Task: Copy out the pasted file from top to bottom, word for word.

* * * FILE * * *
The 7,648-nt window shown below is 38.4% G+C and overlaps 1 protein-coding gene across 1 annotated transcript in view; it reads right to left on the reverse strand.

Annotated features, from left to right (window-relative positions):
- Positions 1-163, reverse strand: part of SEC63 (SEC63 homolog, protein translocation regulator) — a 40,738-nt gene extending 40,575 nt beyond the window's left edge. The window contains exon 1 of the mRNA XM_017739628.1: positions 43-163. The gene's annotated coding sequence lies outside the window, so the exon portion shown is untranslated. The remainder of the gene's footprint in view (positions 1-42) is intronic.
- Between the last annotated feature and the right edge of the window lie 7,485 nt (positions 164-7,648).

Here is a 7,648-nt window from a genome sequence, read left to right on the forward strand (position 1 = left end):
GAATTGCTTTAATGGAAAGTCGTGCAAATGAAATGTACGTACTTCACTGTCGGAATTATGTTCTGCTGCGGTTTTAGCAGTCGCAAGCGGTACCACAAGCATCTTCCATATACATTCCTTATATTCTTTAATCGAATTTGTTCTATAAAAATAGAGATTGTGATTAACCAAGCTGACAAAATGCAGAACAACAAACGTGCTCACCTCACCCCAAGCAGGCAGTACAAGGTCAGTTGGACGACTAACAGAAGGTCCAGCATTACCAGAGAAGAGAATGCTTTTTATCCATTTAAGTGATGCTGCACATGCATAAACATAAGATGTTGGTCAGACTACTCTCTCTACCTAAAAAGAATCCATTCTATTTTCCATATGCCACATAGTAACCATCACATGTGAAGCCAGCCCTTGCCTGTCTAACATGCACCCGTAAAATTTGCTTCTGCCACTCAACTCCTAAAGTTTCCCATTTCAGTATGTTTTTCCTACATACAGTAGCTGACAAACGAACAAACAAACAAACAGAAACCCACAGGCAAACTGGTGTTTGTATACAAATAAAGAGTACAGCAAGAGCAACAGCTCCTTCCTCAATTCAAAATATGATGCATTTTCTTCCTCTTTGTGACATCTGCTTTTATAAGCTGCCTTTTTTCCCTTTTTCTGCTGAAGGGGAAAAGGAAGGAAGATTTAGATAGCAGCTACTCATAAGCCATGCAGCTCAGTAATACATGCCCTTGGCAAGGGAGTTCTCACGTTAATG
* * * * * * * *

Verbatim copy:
The 7,648-nt window shown below is 38.4% G+C and overlaps 1 protein-coding gene across 1 annotated transcript in view; it reads right to left on the reverse strand.

Annotated features, from left to right (window-relative positions):
- Positions 1-163, reverse strand: part of SEC63 (SEC63 homolog, protein translocation regulator) — a 40,738-nt gene extending 40,575 nt beyond the window's left edge. The window contains exon 1 of the mRNA XM_017739628.1: positions 43-163. The gene's annotated coding sequence lies outside the window, so the exon portion shown is untranslated. The remainder of the gene's footprint in view (positions 1-42) is intronic.
- Between the last annotated feature and the right edge of the window lie 7,485 nt (positions 164-7,648).

Here is a 7,648-nt window from a genome sequence, read left to right on the forward strand (position 1 = left end):
GAATTGCTTTAATGGAAAGTCGTGCAAATGAAATGTACGTACTTCACTGTCGGAATTATGTTCTGCTGCGGTTTTAGCAGTCGCAAGCGGTACCACAAGCATCTTCCATATACATTCCTTATATTCTTTAATCGAATTTGTTCTATAAAAATAGAGATTGTGATTAACCAAGCTGACAAAATGCAGAACAACAAACGTGCTCACCTCACCCCAAGCAGGCAGTACAAGGTCAGTTGGACGACTAACAGAAGGTCCAGCATTACCAGAGAAGAGAATGCTTTTTATCCATTTAAGTGATGCTGCACATGCATAAACATAAGATGTTGGTCAGACTACTCTCTCTACCTAAAAAGAATCCATTCTATTTTCCATATGCCACATAGTAACCATCACATGTGAAGCCAGCCCTTGCCTGTCTAACATGCACCCGTAAAATTTGCTTCTGCCACTCAACTCCTAAAGTTTCCCATTTCAGTATGTTTTTCCTACATACAGTAGCTGACAAACGAACAAACAAACAAACAGAAACCCACAGGCAAACTGGTGTTTGTATACAAATAAAGAGTACAGCAAGAGCAACAGCTCCTTCCTCAATTCAAAATATGATGCATTTTCTTCCTCTTTGTGACATCTGCTTTTATAAGCTGCCTTTTTTCCCTTTTTCTGCTGAAGGGGAAAAGGAAGGAAGATTTAGATAGCAGCTACTCATAAGCCATGCAGCTCAGTAATACATGCCCTTGGCAAGGGAGTTCTCACGTTAATG